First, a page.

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Guy Taylor

Guy Taylor

Guy Taylor is the National Security Team Leader at The Washington Times, overseeing the paper's State Department, Pentagon and intelligence community coverage. He's also a frequent guest on The McLaughlin Group and C-SPAN.

His series on political, economic and security developments in Mexico won a 2012 Virginia Press Association award.

Prior to rejoining The Times in 2011, his work was supported by the Pulitzer Center on Crisis Reporting and the Fund For Investigative Journalism, and appeared in a variety publications, from the St. Louis Post-Dispatch to Salon, Reason, Prospect Magazine of London, the Daily Star of Beirut, the Jerusalem Post and the St. Petersburg Times. He's also served as an editor at World Politics Review, written for America's Quarterly and produced news videos and feature stories for Agence France-Presse.

Mr. Taylor is a graduate of Clark University. After a stint at States News Service, he spent five years at The Times from 2001 through 2006, first on the metro desk and later reporting from Iraq, Southeast Asia, Eastern Europe and Guantanamo Bay, in addition to pursuing special assignments throughout the U.S. He was part of a team of Times reporters who won a Society of Professional Journalists award for their coverage of the September 11 terrorist attacks.

He can be reached at gtaylor@washingtontimes.com.

Articles by Guy Taylor

Secretary of Defense Chuck Hagel, left, and Chairman of the Joint Chiefs of Staff Gen. Martin E. Dempsey, right, speak at a press conference at the Pentagon, Arlington, Va., Monday, February 24, 2014. (Andrew Harnik/The Washington Times)

Hagel plans Pentagon cuts that would take Army to pre-WWII levels

Defense Secretary Chuck Hagel said Monday that the Army must shrink to pre-World War II troop levels to preserve funding for elite counterterrorism operations and maintain the cybersecurity programs needed to counter threats by emerging rivals such as China. Published February 24, 2014

Russian President Vladimir Putin, center, attends a wreath-laying ceremony at the Tomb of the Unknown Soldier in Moscow, Russia, Sunday, Feb. 23, 2014. The Defenders of the Fatherland Day, celebrated in Russia on Feb. 23, honors the nation's military and is a nationwide holiday. (AP Photo/Alexander Zemlianichenko)

U.S. warns Russia to keep its military out of Ukraine

The Obama administration warned Russian President Vladimir Putin on Sunday not to react too aggressively to the fast-moving developments in Ukraine, where pro-Western demonstrators forced the nation's Moscow-backed president from power over the weekend. Published February 23, 2014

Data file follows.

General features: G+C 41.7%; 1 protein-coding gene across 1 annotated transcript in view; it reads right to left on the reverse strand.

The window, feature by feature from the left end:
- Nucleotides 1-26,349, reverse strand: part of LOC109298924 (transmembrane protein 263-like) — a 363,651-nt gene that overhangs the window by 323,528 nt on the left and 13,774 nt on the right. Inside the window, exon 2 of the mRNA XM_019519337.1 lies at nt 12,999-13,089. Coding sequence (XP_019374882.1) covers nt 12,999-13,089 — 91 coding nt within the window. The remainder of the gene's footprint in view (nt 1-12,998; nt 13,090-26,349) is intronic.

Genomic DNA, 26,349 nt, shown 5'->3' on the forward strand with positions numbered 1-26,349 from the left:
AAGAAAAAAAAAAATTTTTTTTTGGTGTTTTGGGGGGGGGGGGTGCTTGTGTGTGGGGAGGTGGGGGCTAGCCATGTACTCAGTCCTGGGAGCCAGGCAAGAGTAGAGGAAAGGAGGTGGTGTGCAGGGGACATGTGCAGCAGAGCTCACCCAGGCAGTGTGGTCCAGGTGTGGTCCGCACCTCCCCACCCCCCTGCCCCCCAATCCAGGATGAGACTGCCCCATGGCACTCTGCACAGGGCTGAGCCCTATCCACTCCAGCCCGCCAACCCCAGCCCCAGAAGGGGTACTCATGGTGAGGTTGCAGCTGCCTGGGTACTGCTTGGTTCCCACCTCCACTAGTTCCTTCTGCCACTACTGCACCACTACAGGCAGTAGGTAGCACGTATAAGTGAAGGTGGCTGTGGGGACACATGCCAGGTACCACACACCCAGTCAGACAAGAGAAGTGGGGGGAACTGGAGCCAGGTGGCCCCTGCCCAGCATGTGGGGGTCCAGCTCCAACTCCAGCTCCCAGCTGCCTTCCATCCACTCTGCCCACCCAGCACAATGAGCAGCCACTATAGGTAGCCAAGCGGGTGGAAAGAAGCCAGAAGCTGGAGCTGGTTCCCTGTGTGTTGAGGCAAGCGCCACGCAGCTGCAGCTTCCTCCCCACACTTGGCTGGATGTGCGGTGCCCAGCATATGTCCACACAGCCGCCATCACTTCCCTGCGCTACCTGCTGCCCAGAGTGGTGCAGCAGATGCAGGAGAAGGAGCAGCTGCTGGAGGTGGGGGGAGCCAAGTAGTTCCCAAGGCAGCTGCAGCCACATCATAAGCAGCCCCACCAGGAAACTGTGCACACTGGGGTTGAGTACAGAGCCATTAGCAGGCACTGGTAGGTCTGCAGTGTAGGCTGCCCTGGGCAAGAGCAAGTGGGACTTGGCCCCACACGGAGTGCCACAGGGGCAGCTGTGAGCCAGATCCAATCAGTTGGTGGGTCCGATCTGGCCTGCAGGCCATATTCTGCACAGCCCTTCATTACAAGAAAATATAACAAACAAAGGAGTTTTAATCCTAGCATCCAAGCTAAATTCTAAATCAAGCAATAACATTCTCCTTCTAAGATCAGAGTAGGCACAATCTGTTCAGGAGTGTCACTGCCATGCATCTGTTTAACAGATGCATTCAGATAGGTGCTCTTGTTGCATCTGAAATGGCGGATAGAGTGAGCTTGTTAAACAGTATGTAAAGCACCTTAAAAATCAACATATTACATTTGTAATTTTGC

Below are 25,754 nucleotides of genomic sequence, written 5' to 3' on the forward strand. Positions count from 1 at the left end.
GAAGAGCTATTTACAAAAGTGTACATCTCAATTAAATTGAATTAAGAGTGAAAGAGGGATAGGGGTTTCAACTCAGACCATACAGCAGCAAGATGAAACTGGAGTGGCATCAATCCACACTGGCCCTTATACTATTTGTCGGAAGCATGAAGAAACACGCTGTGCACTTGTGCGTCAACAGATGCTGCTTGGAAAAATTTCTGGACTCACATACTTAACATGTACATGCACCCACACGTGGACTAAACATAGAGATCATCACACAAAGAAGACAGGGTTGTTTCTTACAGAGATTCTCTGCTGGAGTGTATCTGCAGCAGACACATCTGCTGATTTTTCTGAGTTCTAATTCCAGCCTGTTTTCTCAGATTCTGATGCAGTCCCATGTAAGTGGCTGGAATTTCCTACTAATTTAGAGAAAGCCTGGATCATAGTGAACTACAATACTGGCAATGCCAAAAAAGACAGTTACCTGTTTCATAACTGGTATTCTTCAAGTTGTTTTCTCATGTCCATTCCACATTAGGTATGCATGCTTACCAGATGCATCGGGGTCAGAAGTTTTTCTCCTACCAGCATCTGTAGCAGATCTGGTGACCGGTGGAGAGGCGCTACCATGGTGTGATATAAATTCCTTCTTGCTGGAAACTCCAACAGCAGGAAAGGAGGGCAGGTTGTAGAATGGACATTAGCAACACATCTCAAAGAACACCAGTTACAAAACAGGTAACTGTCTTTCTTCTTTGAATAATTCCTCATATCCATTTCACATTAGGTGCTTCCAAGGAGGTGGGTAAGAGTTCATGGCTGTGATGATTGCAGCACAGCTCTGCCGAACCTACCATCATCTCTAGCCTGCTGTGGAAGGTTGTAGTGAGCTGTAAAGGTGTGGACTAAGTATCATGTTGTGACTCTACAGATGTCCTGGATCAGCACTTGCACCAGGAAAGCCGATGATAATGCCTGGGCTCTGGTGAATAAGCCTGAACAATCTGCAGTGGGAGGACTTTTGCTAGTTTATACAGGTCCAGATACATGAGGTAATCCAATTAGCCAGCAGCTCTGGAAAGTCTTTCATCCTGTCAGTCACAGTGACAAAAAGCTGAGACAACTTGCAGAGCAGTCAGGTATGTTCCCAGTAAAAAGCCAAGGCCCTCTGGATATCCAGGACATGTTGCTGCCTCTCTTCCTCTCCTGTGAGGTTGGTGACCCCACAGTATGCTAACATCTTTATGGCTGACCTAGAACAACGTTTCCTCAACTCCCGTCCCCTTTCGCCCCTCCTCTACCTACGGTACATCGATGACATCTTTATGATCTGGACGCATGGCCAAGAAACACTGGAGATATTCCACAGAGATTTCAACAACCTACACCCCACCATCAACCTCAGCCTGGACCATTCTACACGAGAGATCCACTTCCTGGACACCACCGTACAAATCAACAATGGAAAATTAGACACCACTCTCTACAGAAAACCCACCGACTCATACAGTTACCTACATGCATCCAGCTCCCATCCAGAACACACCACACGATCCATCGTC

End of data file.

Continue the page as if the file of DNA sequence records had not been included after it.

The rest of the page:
"For the very first time, we have learned to live with what we have," Greek Ambassador Christos P. Panagopoulos said. (Andrew Harnik/The Washington Times)

Greece seeks debt relief with rare budget surplus, ambassador says

NEWSMAKER INTERVIEW: The top Greek diplomat in Washington says his nation's first budget surplus in more than a decade should go a long way toward persuading international creditors to ease up on some of the austerity measures that have been forced on Athens. Published February 18, 2014

** FILE ** A convoy of vehicles and fighters from the al Qaeda-linked Islamic State of Iraq and the Levant travels in Iraq's Anbar province. With the original notion of al Qaeda being eclipsed by a generation of extremist activity from North Africa to the Middle East, debate is raging over the correct terminology to describe the terrorist threat that has shaped so much of American foreign policy over the past 13 years. (Associated Press)

The tangled web of words that 'al Qaeda' has become

Was it al Qaeda "core," al Qaeda "prime" or al Qaeda "central," or was it an al Qaeda "affiliate" an al Qaeda "linked" or an al Qaeda "inspired" group? Or was it just al Qaeda? Published February 16, 2014

Secretary of State John F. Kerry holds a press conference Thursday in Seoul with South Korean Foreign Minister Yun Byung-se. Mr. Kerry is on a mission aimed largely at easing tensions between China and its smaller neighbors over territorial disputes and exploring ways to restart long-stalled multiparty talks on ridding North Korea of nuclear weapons. (Associated Press)

Two Koreas set to hold highest level talks in 7 years as U.S. warns North on nukes

With North and South Korea slated to hold another round of direct talks Friday, Secretary of State John F. Kerry praised the two sides for entering into their highest-level engagement in seven years but warned that Washington won't join the talks until Pyongyang takes "meaningful action" toward denuclearization. Published February 13, 2014

In this May 28, 2007 file photo, a young boy seeks shelter behind a soldier with the U.S. Army's 82nd Airborne division after gunshots rang out at the scene where just a few minutes earlier a suicide car bomber blew himself up in a busy commercial district in central Baghdad. killing at least 21 people and wounding 66. In the beginning, it all looked simple: topple Saddam Hussein, destroy his purported weapons of mass destruction and lay the foundation for a pro-Western government in the heart of the Arab world. Nearly 4,500 American and more than 100,000 Iraqi lives later, the objective now is simply to get out _ and leave behind a country where democracy has at least a chance, where Iran does not dominate and where conditions may not be good but "good enough." (AP Photo/Khalid Mohammed, File)

Suicide attacks by foreign fighters skyrocket in Iraq